The technology-led selloff in US equities is likely only halfway done, according to the Morgan Stanley strategist whose warning last month about the top-heavy market now appears prescient.
Down 13% from its September 2 high, the Nasdaq 100 has tumbled below its 50-day average and is underperforming the S&P 500 for the first time in a year.
Yet deeper losses may be ahead because the selloff has yet to clear out the positive sentiment that bubbled up in the past few months during its historic rally, according to Mike Wilson, the bank’s chief US equity strategist.
The tech-heavy gauge is at risk of falling to its 200-day average, according to the strategist. That level, which sits near 9,528, would be a 12% drop from current levels and a 23% decline from its all-time high of 12,421 reached earlier this month.
“This is what happens when stocks get so extended – corrections can be much bigger when remaining in an uptrend,” Wilson wrote in a note to clients.
The Nasdaq 100 extended a three-week rout, falling as much as 2.4% in New York on Monday. The biggest ETF tracking the index lost money as the fastest rate since 2000 on Friday, while large speculators boosted the net bearish positions in Nasdaq futures to a 12-year high.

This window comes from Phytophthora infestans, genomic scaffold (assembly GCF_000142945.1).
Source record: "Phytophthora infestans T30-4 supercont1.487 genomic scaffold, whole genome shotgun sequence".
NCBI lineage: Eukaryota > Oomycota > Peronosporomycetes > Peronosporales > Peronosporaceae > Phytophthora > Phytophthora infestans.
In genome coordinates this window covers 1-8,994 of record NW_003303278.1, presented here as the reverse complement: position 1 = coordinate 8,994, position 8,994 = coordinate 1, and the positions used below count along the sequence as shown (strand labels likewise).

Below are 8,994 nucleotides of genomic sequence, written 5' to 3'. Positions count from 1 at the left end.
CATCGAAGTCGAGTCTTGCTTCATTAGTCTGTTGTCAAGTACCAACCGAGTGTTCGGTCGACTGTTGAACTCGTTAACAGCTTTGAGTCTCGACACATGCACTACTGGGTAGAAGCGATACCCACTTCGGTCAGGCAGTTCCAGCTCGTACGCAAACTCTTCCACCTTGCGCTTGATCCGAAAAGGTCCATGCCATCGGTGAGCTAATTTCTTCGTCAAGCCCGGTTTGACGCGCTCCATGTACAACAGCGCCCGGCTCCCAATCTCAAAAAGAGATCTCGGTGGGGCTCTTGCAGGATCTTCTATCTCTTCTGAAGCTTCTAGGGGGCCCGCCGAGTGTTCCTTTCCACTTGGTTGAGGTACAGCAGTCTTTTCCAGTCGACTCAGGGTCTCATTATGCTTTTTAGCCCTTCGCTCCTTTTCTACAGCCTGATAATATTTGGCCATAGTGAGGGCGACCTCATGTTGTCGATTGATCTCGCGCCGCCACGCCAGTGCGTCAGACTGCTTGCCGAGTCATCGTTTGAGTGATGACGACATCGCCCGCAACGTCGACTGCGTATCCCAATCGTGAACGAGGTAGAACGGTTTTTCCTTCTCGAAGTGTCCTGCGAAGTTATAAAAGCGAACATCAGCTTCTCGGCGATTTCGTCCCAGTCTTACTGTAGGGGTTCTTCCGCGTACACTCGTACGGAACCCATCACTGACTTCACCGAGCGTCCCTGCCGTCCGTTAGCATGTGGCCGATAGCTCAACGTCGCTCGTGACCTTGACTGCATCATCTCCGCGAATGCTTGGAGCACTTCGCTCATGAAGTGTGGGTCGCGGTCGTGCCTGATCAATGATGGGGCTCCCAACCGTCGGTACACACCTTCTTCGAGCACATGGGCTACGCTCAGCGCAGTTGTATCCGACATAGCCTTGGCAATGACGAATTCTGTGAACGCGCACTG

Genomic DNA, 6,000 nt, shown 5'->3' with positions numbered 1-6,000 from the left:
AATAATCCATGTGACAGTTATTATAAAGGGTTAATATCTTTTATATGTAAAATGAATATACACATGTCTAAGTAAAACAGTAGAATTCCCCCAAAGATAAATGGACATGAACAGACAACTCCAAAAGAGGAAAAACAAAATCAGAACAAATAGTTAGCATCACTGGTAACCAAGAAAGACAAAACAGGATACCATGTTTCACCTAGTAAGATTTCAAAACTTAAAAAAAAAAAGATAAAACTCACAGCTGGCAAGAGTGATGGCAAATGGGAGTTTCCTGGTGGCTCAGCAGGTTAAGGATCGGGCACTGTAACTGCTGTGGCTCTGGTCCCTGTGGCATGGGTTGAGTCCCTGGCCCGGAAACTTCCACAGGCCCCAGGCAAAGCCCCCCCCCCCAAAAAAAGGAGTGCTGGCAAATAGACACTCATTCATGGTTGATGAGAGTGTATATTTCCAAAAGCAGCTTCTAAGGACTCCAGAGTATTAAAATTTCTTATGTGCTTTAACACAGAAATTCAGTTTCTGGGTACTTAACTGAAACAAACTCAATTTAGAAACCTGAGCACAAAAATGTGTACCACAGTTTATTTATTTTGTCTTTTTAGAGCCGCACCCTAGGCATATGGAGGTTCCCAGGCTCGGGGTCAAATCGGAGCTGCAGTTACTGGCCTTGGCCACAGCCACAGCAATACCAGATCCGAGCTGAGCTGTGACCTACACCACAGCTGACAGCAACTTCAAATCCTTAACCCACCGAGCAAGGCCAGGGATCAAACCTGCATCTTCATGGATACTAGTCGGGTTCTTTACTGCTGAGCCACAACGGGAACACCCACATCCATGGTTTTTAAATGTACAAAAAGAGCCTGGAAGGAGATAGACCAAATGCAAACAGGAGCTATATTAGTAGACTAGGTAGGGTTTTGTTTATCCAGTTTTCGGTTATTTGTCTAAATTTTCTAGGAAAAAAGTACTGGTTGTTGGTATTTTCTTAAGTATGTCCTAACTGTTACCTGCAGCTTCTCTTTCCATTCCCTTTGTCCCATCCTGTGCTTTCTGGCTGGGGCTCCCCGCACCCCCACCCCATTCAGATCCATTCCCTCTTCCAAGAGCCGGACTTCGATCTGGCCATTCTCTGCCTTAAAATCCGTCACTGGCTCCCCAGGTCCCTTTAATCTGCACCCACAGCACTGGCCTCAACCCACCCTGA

But to Wilson, excessive bullishness toward tech stocks has yet to be completely washed out.
Just consider: Despite the worst drawdown in months, open interest on bullish call options remained elevated for tech giants such as Apple Inc and Facebook Inc.
A flurry of software companies soared in their recent trading debuts, with Snowflake Inc more than doubling on its first day.
More importantly, hedge funds have stayed “decidedly” long tech and growth stocks, Wilson said, citing the firm’s prime brokerage data.
While the conviction partly reflects the outsize returns from internet and software companies, it also highlights the danger should sentiment start to sour, he said.
Despite this month’s retreat, the Nasdaq 100 is up 24% for the year, compared with a gain of less than 1% for the S&P 500.
Many of those funds “are letting it ride,” Wilson wrote. “That may come into play and provide some fuel for this correction to go a little further than most are expecting.”
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